This Travel Warning is being issued to warn American citizens of continued political unrest in Bolivia.   The Department of State has authorized the departure of non-emergency U.S. Embassy personnel and all eligible family members of U.S. Embassy personnel and urges all U.S. citizens to defer non-essential travel to Bolivia.  This Travel Warning supersedes the Public Announcement issued June 1, 2005.

    Ambassador Greenlee: Don't let the door smack your rear end on the way out.

  • U.S. Outburst at OAS Meeting: Chavez and the Bolivian Crisis

    Towards the end of the two-day session by the Organization of American States (OAS) in Fort Lauderdale, Florida, the U.S. ambassador to the organism, Roger Noriega, threw a temper tantrum.

    After all, Washington had just received a stunning rebuke from the other countries around the table against its proposal to create mechanisms for foreign meddling in the affairs of other countries (read: Venezuela), and  Bolivian President Carlos Mesa had just offered his resignation in the face of a massive popular movement to nationalize the Bolivian gas industry.

    Noriega, not used to losing gracefully, simply blew his top, spitting loudly that Venezuelan President Hugo Chávez is to blame for Bolivia's crisis.

    Noriega has a point, but not in the way he thinks he has it...

  • Today's Combat in La Paz

    (Posted in Spanish at 4:30 pm)

    Guest what, kind readers…. as authentic journalist Claudia Espinoza said at midday, when we ran into each other in the middle of today’s marches: “Once again, we have to write about thousands of marchers who shut down La Paz and clash with the police as they try to take Plaza Murillo.” Well, exactly right… today, everyone again descended from El Alto into La Paz, this time with the addition of several contingents of miners. The miners numbered several thousand today, and arrived heavily armed with dynamite.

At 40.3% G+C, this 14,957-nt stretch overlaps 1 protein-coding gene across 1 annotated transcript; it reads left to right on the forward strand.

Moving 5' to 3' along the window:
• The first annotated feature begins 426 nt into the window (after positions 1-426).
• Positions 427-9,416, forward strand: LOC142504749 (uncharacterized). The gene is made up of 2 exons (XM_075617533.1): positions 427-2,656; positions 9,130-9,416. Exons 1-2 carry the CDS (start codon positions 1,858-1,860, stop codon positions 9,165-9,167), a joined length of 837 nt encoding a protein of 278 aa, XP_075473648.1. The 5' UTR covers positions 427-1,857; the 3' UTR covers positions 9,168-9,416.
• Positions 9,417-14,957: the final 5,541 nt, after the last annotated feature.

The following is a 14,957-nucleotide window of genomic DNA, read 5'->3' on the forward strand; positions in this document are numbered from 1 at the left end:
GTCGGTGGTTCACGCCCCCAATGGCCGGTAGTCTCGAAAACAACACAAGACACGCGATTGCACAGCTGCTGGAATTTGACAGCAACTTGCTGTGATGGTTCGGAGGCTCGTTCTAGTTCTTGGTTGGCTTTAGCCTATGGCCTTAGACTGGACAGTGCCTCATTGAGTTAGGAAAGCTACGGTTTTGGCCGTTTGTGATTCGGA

• Disciplined Days in Bolivia

    Here, "the revolution" is anything but a party.  Dancing hippies, drum circles and four-story high puppets are notably absent from the recent mass mobilizations that have rocked Bolivia for the past two weeks. There are no breaks for concerts, no hemp clothing for sale. You are not an individual, but a part of your contingent, and from them you do not stray. In stark contrast to the large-scale demonstrations in the US that have characterized the burgeoning anti-globalization movement, marches here in Bolivia are supreme examples of discipline and seriousness.  Rigidity replaces fluidity; unity replaces individualism; rash actions are rare.  The marchers have anger and determination in their hearts but reign that in for the sake of the long-term struggle. Their intensity is in their expressions, chants and willpower - not in violent behavior. Sure, some bring their whips, dynamite is abundant, and I saw one man yesterday wielding a cactus. But most of the time these are symbols of strength, rather than weapons for destruction.
  • Bolivia's Laboratory of Dual Power

    The making of Bolivian history does a funny thing to journalists. Those who are in Bolivia spend most of their time in the streets, with furtive trips home or to the nearest internet cafe, to send off the latest story or update. And those of us outside of Bolivia often end up spending more time at the computer and on the phone than usual, trying to keep up with the rapid development of events, forwarding news coming live from the streets, and piecing together what we can from the hundreds of reports circling the globe on thin copper wires (or, more and more, bouncing around in wave form, but I must admit that I really like copper wire).

    Narco News, as usual, is at the forefront of the reporting, and hundreds, if not thousands of people are going to the website for the first time, having heard rumors of the democracy-from-below that is flourishing in Bolivia in these weeks, and hungry for more information. Many of these readers may not know much about the context in which current events unfold, or the people doing the unfolding. For that reason I am posting an article I wrote in late April – ancient history when it comes to Bolivia – which is an attempt to look a little closer at the movers and shakers and history makers of Bolivia. Thanks for reading, and thanks to everyone doing reporting, translation, webmastering, and everything else that allows these stories from below to emerge and propagate.